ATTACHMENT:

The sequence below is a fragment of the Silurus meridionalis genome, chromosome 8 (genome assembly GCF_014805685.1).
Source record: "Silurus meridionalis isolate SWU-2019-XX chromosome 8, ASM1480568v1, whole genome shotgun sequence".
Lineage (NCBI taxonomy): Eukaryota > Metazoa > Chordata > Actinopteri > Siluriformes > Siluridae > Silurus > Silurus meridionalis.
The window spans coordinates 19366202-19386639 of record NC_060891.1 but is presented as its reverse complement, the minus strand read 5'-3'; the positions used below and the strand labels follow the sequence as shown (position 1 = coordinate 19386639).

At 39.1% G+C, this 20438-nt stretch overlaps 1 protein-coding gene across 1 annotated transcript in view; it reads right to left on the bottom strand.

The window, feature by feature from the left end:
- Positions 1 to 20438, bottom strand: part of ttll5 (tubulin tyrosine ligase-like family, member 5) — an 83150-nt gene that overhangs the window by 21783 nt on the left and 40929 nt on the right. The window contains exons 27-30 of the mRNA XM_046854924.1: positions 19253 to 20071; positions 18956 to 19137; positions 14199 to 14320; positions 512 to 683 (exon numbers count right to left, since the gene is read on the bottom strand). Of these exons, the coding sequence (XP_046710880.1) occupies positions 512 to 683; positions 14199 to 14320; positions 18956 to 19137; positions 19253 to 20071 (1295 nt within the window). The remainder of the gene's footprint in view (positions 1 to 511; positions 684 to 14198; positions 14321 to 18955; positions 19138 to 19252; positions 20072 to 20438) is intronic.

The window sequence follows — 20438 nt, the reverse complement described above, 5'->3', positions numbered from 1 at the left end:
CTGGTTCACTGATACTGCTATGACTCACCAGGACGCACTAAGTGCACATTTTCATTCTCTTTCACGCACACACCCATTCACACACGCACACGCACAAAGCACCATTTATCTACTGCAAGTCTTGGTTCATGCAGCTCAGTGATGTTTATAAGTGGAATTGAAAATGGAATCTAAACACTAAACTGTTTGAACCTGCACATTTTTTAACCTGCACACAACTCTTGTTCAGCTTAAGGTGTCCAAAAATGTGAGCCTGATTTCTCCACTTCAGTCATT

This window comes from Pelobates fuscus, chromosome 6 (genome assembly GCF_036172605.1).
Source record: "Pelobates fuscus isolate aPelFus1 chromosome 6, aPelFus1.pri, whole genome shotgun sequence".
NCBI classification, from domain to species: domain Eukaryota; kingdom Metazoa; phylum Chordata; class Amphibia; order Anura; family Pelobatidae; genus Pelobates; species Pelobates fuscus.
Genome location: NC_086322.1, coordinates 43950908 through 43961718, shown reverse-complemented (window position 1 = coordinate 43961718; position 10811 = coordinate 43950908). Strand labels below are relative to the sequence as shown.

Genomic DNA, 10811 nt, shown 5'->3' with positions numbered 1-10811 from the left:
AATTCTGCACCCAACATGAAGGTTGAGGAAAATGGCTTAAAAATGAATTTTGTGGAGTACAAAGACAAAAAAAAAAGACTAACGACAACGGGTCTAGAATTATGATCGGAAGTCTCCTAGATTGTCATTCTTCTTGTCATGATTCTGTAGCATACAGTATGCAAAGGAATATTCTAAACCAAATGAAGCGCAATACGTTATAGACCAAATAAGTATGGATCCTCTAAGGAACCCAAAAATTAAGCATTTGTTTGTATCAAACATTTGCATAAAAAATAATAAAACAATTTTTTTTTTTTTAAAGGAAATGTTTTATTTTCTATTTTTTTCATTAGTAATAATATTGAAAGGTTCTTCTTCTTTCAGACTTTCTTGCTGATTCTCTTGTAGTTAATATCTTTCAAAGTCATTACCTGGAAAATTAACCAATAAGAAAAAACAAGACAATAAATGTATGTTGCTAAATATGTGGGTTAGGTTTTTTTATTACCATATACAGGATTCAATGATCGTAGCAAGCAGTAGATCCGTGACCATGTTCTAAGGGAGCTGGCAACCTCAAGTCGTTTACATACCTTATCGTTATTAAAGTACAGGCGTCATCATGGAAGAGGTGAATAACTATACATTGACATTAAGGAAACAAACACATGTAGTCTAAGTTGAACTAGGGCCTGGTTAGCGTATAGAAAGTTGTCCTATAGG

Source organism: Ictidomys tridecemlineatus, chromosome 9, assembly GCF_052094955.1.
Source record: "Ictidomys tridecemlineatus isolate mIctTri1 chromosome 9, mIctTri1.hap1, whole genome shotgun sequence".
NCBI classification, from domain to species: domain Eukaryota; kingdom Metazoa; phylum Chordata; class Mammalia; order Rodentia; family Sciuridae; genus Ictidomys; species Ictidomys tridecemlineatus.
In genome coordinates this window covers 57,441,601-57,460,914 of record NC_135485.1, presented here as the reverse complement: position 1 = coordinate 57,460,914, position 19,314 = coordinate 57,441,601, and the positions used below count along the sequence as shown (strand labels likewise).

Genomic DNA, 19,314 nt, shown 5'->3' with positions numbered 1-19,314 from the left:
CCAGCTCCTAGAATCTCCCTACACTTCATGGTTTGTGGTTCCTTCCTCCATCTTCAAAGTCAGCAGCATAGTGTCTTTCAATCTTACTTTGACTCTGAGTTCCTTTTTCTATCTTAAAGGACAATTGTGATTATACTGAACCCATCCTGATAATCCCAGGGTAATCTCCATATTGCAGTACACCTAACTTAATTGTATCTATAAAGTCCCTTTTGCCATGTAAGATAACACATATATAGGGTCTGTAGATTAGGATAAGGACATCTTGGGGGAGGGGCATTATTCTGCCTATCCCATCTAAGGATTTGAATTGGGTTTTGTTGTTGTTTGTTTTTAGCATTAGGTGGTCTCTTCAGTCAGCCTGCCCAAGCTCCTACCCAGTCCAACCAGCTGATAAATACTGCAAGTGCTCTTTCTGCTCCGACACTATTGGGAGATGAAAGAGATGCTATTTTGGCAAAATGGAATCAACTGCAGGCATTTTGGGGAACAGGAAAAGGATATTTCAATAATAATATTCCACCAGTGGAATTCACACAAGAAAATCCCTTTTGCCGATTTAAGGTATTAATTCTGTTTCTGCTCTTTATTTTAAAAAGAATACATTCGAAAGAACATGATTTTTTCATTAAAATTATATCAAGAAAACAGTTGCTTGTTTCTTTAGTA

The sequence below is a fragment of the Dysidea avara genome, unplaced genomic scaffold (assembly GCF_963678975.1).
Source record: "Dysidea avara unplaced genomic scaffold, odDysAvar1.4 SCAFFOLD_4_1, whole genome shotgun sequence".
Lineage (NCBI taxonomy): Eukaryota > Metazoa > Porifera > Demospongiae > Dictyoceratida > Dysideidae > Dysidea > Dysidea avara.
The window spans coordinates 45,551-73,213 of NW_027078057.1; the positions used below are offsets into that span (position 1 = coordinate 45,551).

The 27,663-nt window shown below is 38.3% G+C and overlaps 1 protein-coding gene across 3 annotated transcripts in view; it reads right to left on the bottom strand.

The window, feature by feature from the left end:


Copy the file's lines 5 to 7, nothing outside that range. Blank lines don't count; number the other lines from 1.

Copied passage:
At 39.1% G+C, this 20438-nt stretch overlaps 1 protein-coding gene across 1 annotated transcript in view; it reads right to left on the bottom strand.

The window, feature by feature from the left end:
- Positions 1 to 20438, bottom strand: part of ttll5 (tubulin tyrosine ligase-like family, member 5) — an 83150-nt gene that overhangs the window by 21783 nt on the left and 40929 nt on the right. The window contains exons 27-30 of the mRNA XM_046854924.1: positions 19253 to 20071; positions 18956 to 19137; positions 14199 to 14320; positions 512 to 683 (exon numbers count right to left, since the gene is read on the bottom strand). Of these exons, the coding sequence (XP_046710880.1) occupies positions 512 to 683; positions 14199 to 14320; positions 18956 to 19137; positions 19253 to 20071 (1295 nt within the window). The remainder of the gene's footprint in view (positions 1 to 511; positions 684 to 14198; positions 14321 to 18955; positions 19138 to 19252; positions 20072 to 20438) is intronic.